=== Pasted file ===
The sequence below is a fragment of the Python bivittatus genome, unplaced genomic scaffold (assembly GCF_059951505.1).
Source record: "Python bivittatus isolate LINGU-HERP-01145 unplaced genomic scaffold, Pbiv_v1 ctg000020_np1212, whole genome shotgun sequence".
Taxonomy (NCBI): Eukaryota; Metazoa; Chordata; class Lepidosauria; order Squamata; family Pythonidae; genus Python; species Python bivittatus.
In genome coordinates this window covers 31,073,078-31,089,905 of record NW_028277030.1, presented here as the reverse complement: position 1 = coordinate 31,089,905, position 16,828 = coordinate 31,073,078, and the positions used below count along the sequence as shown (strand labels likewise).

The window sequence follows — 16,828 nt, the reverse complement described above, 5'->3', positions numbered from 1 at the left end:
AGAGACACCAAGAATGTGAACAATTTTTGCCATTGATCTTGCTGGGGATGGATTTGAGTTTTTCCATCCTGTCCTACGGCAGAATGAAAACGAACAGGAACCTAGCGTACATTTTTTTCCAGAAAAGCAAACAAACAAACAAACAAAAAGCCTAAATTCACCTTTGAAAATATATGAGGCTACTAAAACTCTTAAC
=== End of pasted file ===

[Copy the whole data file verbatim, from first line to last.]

The sequence below is a fragment of the Python bivittatus genome, unplaced genomic scaffold (assembly GCF_059951505.1).
Source record: "Python bivittatus isolate LINGU-HERP-01145 unplaced genomic scaffold, Pbiv_v1 ctg000020_np1212, whole genome shotgun sequence".
Taxonomy (NCBI): Eukaryota; Metazoa; Chordata; class Lepidosauria; order Squamata; family Pythonidae; genus Python; species Python bivittatus.
In genome coordinates this window covers 31,073,078-31,089,905 of record NW_028277030.1, presented here as the reverse complement: position 1 = coordinate 31,089,905, position 16,828 = coordinate 31,073,078, and the positions used below count along the sequence as shown (strand labels likewise).

The window sequence follows — 16,828 nt, the reverse complement described above, 5'->3', positions numbered from 1 at the left end:
AGAGACACCAAGAATGTGAACAATTTTTGCCATTGATCTTGCTGGGGATGGATTTGAGTTTTTCCATCCTGTCCTACGGCAGAATGAAAACGAACAGGAACCTAGCGTACATTTTTTTCCAGAAAAGCAAACAAACAAACAAACAAAAAGCCTAAATTCACCTTTGAAAATATATGAGGCTACTAAAACTCTTAAC